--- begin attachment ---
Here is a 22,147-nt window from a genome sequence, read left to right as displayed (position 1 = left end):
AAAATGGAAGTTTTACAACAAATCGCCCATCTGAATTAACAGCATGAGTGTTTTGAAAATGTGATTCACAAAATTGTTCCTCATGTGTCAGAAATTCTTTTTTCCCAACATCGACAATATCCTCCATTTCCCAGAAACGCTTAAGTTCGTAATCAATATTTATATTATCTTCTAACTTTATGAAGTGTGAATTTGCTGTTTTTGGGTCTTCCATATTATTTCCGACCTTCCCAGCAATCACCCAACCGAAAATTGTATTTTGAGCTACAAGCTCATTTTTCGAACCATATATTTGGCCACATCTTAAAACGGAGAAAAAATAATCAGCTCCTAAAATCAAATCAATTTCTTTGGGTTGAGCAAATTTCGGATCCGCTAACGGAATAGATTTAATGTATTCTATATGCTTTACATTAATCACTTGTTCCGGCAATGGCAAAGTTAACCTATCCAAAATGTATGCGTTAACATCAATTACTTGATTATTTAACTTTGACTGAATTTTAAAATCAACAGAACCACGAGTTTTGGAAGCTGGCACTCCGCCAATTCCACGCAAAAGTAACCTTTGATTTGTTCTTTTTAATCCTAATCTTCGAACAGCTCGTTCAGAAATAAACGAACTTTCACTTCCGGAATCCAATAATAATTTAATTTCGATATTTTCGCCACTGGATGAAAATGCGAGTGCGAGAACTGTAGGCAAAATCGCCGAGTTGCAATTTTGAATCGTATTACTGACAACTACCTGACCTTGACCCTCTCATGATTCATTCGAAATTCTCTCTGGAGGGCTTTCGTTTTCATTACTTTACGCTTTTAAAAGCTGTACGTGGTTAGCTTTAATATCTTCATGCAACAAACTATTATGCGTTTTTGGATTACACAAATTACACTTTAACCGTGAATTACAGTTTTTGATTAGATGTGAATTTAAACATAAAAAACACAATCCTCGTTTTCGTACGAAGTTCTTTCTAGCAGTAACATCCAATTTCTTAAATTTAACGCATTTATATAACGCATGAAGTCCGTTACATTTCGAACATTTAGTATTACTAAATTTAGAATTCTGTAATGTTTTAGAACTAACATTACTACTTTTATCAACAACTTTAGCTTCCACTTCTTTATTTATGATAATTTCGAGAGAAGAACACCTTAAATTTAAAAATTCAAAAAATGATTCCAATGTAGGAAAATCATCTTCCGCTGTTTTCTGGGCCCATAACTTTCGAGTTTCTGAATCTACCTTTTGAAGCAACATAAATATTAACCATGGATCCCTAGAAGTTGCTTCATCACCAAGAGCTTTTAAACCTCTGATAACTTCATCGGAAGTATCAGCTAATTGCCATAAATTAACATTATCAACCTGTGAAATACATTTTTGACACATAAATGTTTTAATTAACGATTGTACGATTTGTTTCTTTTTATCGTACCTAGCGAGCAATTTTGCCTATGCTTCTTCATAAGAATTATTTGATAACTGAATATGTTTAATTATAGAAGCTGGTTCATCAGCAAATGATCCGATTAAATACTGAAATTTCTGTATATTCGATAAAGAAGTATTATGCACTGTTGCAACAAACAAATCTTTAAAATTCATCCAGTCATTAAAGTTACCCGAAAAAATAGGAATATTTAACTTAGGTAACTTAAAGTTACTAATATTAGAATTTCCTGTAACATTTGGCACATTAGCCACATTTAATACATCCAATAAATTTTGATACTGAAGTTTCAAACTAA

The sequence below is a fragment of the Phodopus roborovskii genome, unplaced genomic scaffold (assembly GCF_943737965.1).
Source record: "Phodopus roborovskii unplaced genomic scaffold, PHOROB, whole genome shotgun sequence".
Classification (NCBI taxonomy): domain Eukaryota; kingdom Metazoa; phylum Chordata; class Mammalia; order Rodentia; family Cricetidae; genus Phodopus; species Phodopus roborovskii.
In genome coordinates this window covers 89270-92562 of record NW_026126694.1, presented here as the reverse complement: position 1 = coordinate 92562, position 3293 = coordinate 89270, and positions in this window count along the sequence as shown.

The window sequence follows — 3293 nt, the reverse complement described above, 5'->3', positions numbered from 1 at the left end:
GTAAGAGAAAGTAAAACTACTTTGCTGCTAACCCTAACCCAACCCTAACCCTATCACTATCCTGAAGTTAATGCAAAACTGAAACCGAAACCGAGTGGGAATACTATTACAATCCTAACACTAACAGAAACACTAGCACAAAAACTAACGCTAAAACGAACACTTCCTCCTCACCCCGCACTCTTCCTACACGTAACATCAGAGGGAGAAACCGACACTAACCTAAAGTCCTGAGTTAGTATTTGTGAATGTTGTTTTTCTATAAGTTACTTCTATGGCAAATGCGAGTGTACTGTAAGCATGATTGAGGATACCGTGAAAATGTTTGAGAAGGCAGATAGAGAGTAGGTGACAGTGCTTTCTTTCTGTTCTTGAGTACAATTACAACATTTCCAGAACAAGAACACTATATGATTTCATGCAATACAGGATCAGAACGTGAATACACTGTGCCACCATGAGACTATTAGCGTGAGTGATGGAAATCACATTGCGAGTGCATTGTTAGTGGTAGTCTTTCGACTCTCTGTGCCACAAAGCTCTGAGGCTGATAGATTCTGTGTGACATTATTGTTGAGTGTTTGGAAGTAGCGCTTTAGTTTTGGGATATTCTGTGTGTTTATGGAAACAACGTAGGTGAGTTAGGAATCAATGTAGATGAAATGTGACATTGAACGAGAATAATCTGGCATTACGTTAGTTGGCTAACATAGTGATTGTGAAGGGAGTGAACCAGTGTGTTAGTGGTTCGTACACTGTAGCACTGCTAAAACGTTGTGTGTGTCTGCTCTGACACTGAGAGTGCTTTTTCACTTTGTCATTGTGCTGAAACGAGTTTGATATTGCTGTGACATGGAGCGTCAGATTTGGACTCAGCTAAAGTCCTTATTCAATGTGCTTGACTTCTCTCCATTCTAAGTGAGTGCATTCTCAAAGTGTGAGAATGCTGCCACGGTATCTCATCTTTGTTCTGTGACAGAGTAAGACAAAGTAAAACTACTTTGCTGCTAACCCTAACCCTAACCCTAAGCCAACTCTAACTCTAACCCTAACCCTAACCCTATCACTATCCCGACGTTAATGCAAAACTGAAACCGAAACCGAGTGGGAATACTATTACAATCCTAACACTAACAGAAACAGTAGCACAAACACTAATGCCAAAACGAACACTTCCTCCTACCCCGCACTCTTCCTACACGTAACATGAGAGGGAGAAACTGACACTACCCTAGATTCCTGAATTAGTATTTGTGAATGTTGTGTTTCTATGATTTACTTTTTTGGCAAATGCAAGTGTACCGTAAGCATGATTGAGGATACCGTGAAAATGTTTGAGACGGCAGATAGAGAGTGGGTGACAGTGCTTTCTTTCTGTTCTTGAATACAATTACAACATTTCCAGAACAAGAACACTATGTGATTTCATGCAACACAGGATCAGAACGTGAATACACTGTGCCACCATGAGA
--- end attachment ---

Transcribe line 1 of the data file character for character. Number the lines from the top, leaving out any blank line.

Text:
Here is a 22,147-nt window from a genome sequence, read left to right as displayed (position 1 = left end):